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Forklift Battery Use and Maintenance

Every time you operate a forklift or other powered industrial truck, inspect it to ensure that it is operating properly. Ongoing battery maintenance is critical so that the forklift is always safe and ready to get your work done. First and foremost, the forklift must be checked for enough battery charge to get the job task done.

Forklift batteries are generally lead acid or nickel iron. They are charged by plugging the forklift into a fixed station or an “on-board” charger may be brought to the forklift itself. Because the batteries contain corrosive chemicals that can burn eyes and skin, wear personal protective equipment to prevent contact and splashes and should include:

  • Rubber gloves
  • Safety goggles and face shield
  • An apron
  • Steel toe boots to protect your feet from crush hazards

During battery charging, potentially flammable oxygen and hydrogen gases may be emitted. Choose and maintain the battery charging station location carefully to avoid injury.

  • Choose a well-ventilated area to prevent the buildup of gases
  • Label the area with signage and floor striping that outlines and separates the battery charging station area
  • Have emergency eyewash and shower stations near the charging area in case of acid splashes and exposures
  • Place the location near a spill kit with acid neutralization materials and posted instructions and firefighting and/or suppression equipment

Get training in battery inspection, maintenance, and recharging procedures. Battery inspection checkpoints include:

  • Proper fluid levels
  • Cables and are intact, insulated, and connected
  • Contact posts are clean and don’t show signs of crystallization or corrosion
  • Cracks in the casing

Other general safety battery maintenance tips include:

  • Make sure the forklift is off with the emergency brake engaged before charging
  • Make sure the charger is OFF before connecting or disconnecting it from the battery
  • Add acid slowly to water; never add water to acid solutions
  • Keep the battery vent caps securely in place so emitted gas is vented out of the forklift
  • Avoid open flames, arcs, and sparks near the forklift battery
  • Never smoke near the battery charging station
  • To avoid electric shock and burns, remove metal jewelry and keep metal objects away from the battery, including funnels and containers

Batteries provide power and counterweight to the forklift. They can weigh as much as 2,000 pounds so use best practices and precautions to prevent crushing accidents when moving, changing, and maneuvering them and remember:

  • Move the battery only if you have a properly rated and rigged battery cart or forklift
  • Securely strap the battery into the moving equipment and the destination forklift

Charging a forklift battery isn’t a difficult procedure; however, it should be done with great care. Following safe work practices to properly charge and maintain forklift batteries can prolong the battery life and ensure there is always enough power to complete the job task.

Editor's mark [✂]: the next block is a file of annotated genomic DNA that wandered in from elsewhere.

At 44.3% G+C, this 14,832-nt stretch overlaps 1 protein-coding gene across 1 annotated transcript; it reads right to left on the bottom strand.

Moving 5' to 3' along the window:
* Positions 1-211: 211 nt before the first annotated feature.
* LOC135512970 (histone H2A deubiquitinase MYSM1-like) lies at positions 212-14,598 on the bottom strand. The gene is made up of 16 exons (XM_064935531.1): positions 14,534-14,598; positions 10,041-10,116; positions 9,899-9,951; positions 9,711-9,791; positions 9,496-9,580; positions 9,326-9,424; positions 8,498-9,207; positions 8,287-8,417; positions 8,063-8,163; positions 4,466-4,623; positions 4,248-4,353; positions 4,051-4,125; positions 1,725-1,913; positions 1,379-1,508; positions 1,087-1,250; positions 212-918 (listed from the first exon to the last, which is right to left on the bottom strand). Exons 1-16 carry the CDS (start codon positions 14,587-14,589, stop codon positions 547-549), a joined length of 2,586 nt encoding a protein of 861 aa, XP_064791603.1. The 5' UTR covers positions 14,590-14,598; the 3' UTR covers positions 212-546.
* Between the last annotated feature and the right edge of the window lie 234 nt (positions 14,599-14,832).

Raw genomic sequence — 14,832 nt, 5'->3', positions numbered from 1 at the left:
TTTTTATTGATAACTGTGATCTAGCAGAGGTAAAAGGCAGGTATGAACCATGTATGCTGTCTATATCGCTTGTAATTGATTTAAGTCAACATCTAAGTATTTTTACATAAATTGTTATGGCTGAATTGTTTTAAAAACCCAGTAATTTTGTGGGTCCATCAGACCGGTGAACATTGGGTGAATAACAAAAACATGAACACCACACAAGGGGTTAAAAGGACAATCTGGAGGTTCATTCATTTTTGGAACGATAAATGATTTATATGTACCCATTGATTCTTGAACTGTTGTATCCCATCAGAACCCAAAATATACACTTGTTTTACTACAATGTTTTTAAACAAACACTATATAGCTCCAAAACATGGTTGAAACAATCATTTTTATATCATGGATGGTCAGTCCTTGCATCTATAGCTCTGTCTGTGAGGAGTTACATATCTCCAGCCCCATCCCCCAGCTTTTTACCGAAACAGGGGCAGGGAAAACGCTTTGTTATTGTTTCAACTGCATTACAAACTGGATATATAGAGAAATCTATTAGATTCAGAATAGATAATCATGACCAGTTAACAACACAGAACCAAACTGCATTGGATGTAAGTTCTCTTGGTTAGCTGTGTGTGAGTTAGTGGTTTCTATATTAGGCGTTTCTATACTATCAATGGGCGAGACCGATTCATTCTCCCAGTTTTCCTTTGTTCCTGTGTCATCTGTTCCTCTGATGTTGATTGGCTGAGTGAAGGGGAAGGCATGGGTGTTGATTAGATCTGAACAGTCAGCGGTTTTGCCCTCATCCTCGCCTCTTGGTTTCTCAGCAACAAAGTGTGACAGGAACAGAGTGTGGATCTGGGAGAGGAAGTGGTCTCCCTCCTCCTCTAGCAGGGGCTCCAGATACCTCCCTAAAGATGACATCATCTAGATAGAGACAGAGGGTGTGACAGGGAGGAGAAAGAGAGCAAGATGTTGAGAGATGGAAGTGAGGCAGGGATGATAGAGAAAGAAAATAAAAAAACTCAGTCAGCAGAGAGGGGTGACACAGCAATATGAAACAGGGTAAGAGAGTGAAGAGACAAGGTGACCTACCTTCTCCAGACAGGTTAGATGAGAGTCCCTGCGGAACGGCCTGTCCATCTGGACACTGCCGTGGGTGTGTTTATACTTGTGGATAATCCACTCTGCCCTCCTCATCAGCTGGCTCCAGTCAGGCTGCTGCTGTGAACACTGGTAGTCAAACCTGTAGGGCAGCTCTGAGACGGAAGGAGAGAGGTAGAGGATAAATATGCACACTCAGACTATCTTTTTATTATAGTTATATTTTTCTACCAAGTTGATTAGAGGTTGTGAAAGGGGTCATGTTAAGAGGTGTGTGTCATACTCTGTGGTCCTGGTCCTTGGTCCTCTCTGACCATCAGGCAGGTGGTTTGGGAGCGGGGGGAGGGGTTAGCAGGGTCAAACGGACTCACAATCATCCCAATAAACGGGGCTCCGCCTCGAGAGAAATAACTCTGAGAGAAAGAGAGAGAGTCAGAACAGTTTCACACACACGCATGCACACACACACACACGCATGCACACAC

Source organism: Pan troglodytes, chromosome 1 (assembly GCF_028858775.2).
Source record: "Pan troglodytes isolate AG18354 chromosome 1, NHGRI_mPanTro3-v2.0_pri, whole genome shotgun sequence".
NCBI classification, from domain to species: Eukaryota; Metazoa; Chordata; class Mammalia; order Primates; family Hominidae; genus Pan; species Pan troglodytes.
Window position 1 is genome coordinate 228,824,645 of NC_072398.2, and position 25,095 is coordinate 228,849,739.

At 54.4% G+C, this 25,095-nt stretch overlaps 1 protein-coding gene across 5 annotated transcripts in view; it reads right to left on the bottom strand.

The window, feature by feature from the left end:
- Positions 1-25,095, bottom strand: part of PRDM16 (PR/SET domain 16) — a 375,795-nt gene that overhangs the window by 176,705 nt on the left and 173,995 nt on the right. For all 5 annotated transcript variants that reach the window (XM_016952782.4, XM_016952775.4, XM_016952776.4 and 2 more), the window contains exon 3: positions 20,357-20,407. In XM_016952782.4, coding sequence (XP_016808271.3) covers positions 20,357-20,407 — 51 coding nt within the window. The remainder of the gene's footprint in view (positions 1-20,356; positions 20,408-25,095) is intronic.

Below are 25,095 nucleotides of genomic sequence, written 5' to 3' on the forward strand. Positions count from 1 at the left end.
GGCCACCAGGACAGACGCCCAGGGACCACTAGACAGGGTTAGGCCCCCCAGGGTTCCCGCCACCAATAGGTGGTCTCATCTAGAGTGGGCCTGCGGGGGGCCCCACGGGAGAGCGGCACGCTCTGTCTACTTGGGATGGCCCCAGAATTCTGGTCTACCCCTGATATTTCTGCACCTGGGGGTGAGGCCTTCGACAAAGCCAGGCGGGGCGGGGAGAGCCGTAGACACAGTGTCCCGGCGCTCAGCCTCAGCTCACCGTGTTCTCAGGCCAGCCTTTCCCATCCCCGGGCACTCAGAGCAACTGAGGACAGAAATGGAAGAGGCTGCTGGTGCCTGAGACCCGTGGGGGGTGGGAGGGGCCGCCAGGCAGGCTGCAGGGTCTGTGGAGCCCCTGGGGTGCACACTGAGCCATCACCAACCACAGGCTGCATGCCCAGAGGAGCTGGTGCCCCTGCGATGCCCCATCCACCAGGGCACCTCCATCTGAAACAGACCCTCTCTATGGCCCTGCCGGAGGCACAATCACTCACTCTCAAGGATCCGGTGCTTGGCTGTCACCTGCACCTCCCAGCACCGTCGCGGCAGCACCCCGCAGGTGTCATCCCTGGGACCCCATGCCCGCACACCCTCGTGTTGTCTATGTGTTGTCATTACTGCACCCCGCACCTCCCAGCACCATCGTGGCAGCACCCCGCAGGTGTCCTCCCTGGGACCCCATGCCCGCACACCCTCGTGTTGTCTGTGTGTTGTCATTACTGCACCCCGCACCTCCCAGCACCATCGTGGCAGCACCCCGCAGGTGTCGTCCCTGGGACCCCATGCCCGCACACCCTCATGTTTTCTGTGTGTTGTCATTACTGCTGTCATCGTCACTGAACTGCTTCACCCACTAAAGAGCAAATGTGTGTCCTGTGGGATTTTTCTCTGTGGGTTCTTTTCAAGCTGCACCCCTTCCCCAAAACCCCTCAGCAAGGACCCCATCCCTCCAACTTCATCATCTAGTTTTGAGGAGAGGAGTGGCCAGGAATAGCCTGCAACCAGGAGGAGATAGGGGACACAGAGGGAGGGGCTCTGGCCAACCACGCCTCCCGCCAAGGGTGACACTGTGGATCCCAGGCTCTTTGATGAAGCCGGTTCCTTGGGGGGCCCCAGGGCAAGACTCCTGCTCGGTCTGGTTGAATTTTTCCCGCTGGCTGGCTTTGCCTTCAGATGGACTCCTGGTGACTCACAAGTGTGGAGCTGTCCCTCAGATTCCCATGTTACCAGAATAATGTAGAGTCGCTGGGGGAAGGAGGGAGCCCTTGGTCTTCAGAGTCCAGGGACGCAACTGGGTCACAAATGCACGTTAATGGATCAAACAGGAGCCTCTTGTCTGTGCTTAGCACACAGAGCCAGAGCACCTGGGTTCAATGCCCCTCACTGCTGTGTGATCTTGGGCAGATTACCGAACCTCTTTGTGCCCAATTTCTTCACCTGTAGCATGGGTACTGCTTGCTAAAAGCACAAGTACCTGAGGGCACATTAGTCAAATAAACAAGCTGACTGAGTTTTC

9/2014


The above evaluations and/or recommendations are for general guidance only and should not be relied upon for legal compliance purposes. They are based solely on the information provided to us and relate only to those conditions specifically discussed. We do not make any warranty, expressed or implied, that your workplace is safe or healthful or that it complies with all laws, regulations or standards.

Copyright © 2000-2014 State Compensation Insurance Fund
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State Compensation Insurance Fund Logo Safety Meeting Topics (Bilingual)

Forklift Battery Use and Maintenance

Every time you operate a forklift or other powered industrial truck, inspect it to ensure that it is operating properly. Ongoing battery maintenance is critical so that the forklift is always safe and ready to get your work done. First and foremost, the forklift must be checked for enough battery charge to get the job task done.

Forklift batteries are generally lead acid or nickel iron. They are charged by plugging the forklift into a fixed station or an “on-board” charger may be brought to the forklift itself. Because the batteries contain corrosive chemicals that can burn eyes and skin, wear personal protective equipment to prevent contact and splashes and should include:

During battery charging, potentially flammable oxygen and hydrogen gases may be emitted. Choose and maintain the battery charging station location carefully to avoid injury.

Get training in battery inspection, maintenance, and recharging procedures. Battery inspection checkpoints include:

Other general safety battery maintenance tips include:

Batteries provide power and counterweight to the forklift. They can weigh as much as 2,000 pounds so use best practices and precautions to prevent crushing accidents when moving, changing, and maneuvering them and remember:

Charging a forklift battery isn’t a difficult procedure; however, it should be done with great care. Following safe work practices to properly charge and maintain forklift batteries can prolong the battery life and ensure there is always enough power to complete the job task.

9/2014


The above evaluations and/or recommendations are for general guidance only and should not be relied upon for legal compliance purposes. They are based solely on the information provided to us and relate only to those conditions specifically discussed. We do not make any warranty, expressed or implied, that your workplace is safe or healthful or that it complies with all laws, regulations or standards.

Copyright © 2000-2019 State Compensation Insurance Fund


 

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